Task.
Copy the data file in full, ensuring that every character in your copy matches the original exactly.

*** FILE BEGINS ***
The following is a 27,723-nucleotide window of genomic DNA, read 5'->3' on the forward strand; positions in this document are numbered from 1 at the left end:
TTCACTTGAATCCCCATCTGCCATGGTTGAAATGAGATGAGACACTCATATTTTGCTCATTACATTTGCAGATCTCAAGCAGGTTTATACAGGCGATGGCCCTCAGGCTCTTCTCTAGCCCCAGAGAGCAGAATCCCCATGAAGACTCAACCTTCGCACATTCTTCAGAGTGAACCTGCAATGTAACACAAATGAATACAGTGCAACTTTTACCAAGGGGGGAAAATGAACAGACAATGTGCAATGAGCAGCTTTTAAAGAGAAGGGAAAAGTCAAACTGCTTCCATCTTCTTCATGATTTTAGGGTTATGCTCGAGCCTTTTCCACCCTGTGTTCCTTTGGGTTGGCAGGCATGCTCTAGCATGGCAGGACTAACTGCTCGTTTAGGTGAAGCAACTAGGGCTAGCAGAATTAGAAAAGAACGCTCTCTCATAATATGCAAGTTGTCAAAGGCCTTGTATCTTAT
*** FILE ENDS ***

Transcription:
The following is a 27,723-nucleotide window of genomic DNA, read 5'->3' on the forward strand; positions in this document are numbered from 1 at the left end:
TTCACTTGAATCCCCATCTGCCATGGTTGAAATGAGATGAGACACTCATATTTTGCTCATTACATTTGCAGATCTCAAGCAGGTTTATACAGGCGATGGCCCTCAGGCTCTTCTCTAGCCCCAGAGAGCAGAATCCCCATGAAGACTCAACCTTCGCACATTCTTCAGAGTGAACCTGCAATGTAACACAAATGAATACAGTGCAACTTTTACCAAGGGGGGAAAATGAACAGACAATGTGCAATGAGCAGCTTTTAAAGAGAAGGGAAAAGTCAAACTGCTTCCATCTTCTTCATGATTTTAGGGTTATGCTCGAGCCTTTTCCACCCTGTGTTCCTTTGGGTTGGCAGGCATGCTCTAGCATGGCAGGACTAACTGCTCGTTTAGGTGAAGCAACTAGGGCTAGCAGAATTAGAAAAGAACGCTCTCTCATAATATGCAAGTTGTCAAAGGCCTTGTATCTTAT